o All children should be viewed as children first. Their special
needs are a characteristic, not all-encompassing.
Example: “child with autism”, rather than “autistic”
o Are not due to a lack of motivation or effort on the child‟s part
o Are not due to poor teaching
o Are not due to a lack of intelligence
o Are not due to any temporary causes They do not come and go.
o A disorder in one or more of the basic psychological processes
involved in understanding or in using spoken or written
language. Which may manifest itself in an imperfect ability to
listen, speak, think, read, write, spell, or listen to do
Example: dyslexia, or difficulties processing language.
Possible Causes for Learning Disabilities
o Heredity (tend to run in families)
o Problems during pregnancy or during birth.
Example: Alcohol, or lack of oxygen.
o Incidents after birth.
Example: Head injury
o Links to the home and child-rearing environments
Example: Lack of structure, teenage mothers, lots of
Correlational not causational
Children with Learning Disabilities in the School Years
o Wide range of academic learning problems
Some kids have difficulty in only one academic area,
while others have difficulty in more
Differ in level of severity
o They have at least average intelligence, but perform below
o Difficulties may be cognitive, perceptual, motor
o May also have social or emotional problems
Example: Problems with peers, “expect to fail”
o In adolescence, problems with self-concept, motivation, and
social interaction tend to increase.
Potential Signs of Learning Disabilities (in our textbook)
Attention Deficit Hyperactivity Disorder (ADHD)
o A commonly diagnosed behavior disorder (affects 7% of
school age children)
o Characterized by developmentally inappropriate levels of
activity, concentration, distractibility, and impulsivity.
o More frequent in boys than in girls o Common Myths about ADHD (in textbook)
Not all children with ADHD are hyperactive
ADHD is a fad of recent times, with little to support it
Reports of ADHD go back to the mid-19 century
ADHD is primarily the result of minimal brain injury
Using drugs for ADHD can easily turn children into drug
There is not evidence to support this.
ADHD disappears in adolescence
Not true, they just learn how to deal with it.
o DSM Indicators of ADHD (in textbook)
o ADHD And Schooling
Formal education is difficult for some children with
But they don‟t qualify for special education. Always
treated on an individual basis
Sometimes have poor social skills that can lead to social
rejection. Can lead to depression or behavior problems.
Some children with ADHD outgrow their symptoms
while many do not.
More likely to drop out, fail a grade, be
New issues that arise in adolescence can make these
Development of Gross Motor Skills
Gross motor skills: movement of the head, body, legs, arms, and
Babies usually start to crawl around 8 and 10 months of age. Now it
may be later because research is suggesting that babies are now
put to sleep on their backs (on the front was a major cause of
sudden infant death syndrome).
Walking usually starts between 10 and 15 months of age. But now
it seems that it tends to start later, maybe even after their first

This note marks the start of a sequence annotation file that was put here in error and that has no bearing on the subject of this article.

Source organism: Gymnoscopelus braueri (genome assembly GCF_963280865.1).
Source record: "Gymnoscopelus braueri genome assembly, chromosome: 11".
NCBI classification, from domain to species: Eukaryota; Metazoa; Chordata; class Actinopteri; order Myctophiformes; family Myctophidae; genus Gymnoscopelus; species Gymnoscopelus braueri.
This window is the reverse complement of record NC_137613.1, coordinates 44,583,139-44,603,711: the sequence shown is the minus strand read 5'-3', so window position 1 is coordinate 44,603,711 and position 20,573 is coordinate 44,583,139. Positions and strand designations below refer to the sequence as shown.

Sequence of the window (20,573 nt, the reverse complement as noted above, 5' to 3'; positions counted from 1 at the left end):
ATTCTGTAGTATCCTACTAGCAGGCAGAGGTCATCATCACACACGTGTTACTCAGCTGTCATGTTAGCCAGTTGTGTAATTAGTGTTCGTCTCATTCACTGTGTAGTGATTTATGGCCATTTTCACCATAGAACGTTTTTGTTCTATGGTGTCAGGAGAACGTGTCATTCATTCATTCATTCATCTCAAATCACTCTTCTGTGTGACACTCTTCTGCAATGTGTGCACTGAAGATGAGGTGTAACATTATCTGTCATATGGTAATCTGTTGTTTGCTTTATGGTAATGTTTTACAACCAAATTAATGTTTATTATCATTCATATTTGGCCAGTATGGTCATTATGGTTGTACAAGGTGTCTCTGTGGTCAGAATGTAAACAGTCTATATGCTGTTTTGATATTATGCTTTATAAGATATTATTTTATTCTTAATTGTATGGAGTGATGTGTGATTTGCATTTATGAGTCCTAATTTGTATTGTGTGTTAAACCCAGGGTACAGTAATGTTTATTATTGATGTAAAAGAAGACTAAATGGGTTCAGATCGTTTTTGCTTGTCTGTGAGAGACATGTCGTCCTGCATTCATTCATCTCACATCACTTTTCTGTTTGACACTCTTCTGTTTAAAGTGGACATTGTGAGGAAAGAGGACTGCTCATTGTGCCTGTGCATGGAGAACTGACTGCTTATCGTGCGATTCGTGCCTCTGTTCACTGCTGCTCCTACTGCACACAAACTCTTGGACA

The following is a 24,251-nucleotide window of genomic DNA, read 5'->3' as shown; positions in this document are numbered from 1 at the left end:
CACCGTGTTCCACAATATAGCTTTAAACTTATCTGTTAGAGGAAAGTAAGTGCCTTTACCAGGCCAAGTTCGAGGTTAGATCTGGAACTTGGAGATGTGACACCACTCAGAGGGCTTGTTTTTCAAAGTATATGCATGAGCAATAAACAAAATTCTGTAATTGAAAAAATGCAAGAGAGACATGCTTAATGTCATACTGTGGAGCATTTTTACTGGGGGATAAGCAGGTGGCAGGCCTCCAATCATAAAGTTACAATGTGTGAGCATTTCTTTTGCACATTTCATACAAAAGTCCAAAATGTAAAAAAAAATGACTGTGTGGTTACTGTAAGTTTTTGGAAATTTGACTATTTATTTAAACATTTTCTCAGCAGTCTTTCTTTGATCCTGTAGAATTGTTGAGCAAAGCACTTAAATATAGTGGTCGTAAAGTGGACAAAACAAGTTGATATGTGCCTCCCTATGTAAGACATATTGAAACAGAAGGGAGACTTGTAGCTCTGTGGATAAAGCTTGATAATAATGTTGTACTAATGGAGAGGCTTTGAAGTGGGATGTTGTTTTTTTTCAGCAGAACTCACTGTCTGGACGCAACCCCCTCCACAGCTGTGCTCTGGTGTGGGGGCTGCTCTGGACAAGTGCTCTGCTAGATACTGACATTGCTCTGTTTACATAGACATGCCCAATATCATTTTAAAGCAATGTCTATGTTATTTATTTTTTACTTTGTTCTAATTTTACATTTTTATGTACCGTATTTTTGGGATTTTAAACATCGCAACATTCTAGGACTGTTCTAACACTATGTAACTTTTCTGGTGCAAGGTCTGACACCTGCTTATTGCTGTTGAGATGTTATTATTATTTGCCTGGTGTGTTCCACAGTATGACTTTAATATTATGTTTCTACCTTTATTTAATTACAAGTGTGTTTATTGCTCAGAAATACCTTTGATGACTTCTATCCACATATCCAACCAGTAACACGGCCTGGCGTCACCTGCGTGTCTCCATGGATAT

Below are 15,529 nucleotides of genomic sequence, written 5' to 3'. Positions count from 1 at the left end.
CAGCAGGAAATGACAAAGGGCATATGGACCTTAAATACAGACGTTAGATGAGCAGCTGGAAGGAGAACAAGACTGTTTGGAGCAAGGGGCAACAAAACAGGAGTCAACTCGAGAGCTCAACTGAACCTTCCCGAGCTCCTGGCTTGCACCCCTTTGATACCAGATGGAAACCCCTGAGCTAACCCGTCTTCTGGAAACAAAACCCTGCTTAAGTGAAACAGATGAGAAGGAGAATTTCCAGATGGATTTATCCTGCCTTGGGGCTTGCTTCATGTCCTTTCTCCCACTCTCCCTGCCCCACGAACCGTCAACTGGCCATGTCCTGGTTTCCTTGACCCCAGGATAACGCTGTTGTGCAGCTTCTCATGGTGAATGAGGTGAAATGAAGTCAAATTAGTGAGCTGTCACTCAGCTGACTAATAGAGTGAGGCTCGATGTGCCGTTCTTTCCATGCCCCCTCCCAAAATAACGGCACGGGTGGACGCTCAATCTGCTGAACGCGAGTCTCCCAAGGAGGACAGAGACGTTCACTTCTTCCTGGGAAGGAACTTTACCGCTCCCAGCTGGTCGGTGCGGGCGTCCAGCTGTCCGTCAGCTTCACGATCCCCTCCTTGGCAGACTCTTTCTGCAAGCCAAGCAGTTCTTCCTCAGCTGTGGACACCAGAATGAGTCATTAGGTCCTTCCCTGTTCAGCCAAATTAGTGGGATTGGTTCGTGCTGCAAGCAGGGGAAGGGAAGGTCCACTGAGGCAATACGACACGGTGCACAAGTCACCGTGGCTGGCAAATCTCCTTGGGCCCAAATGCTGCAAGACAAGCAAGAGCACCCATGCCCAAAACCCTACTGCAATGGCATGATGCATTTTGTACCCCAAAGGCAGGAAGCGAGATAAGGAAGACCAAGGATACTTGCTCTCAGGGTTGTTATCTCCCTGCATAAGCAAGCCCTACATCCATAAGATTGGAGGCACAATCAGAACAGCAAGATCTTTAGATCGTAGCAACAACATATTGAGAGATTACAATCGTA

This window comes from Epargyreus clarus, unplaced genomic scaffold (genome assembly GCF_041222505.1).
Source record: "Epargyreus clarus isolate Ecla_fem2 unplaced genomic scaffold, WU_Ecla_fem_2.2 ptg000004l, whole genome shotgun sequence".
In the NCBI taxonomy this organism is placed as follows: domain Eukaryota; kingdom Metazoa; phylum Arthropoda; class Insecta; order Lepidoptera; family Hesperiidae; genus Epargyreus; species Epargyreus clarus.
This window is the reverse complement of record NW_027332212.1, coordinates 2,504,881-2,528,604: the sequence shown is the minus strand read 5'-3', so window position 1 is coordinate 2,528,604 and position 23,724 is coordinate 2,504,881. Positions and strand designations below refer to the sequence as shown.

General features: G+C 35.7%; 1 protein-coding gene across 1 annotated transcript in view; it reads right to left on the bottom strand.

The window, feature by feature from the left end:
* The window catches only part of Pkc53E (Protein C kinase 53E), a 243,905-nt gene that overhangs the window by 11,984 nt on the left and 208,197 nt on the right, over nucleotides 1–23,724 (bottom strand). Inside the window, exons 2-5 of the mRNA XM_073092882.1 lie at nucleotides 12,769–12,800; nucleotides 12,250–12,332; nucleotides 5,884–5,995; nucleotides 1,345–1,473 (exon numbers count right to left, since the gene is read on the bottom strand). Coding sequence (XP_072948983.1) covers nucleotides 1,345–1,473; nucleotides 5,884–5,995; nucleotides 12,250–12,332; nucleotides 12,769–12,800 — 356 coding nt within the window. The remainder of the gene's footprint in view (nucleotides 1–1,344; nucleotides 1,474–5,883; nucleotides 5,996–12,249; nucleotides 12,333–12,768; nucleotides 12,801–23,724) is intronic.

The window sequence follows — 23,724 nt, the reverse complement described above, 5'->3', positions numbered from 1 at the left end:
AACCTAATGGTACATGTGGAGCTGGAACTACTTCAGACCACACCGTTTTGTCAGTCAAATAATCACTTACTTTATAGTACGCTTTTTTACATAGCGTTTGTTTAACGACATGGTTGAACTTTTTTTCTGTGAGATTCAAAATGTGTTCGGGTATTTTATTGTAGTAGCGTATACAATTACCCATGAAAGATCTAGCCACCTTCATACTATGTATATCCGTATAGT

Coordination improves through preschool and middle childhood.
Development of Fine Motor Skills The skills that involve small body movements.
o Example: Cutting, drawing, writing, etc.
Around 5 months. Reaching and grasping things
Around a year. Pincer grasp.
Age 5. Handedness
Age 5-6. Children start to write single letters, but not equal size
until age 7.
Age 10-12. Being to manipulate objects like an adult.
Girls tend to walk earlier than boys.
o But within a few years, boys usually outperform girls on most
gross motor skills.
Why? Boys are more encouraged and expected to do these things,
so boys get more opportunity to practice and believe they‟re better
at physical activities.
Some children start to join sports leagues at 4 or 5.
May help motor skills develop and encourage certain social skills.
Some children are not yet physically ready and can lose interest in
sports or get injured. So some discourage competitive sports before
For older children, there is little evidence that sports impact
In girls, sports participation has shown to increase self-esteem,
confidence, and career aspirations. They are also less likely to drop
out of school, lower rates of sexual activity, and pregnancy.
o Both children and adults tend to attribute more positive
characteristics to attractive people.
o One study found that girls deemed “unattractive” received
lower grades, more likely to drop out of school, and become
o The period in which a young person becomes capable of
sexual reproduction. o Graph of when girls start puberty (from text)
o When does male puberty begin?
About 2 years later than girls
o Effects of Puberty
Puberty often leads to changes in self-image, self-
confidence, family relations, mood, relations with the
opposite sex, and many other behaviors.
Early and late maturity can be very difficult for changes.
o Early Maturity
Girls: Can initially enhance popularity and social
competence, but may then lead to emotional difficulties
and problem behaviors
Boys: May enhance self-esteem and popularity, but
may also be associated with deviant behavior.
Sometimes they are given more responsibility than
normal, because they are bigger.
Special Health and Safety Concerns in Adolescence
Lack of physical activity
Unintentional injury or violence
A large percentage of adolescents are sexually active
Compared with adults, adolescents are at a higher risk of getting
sexually transmitted diseases.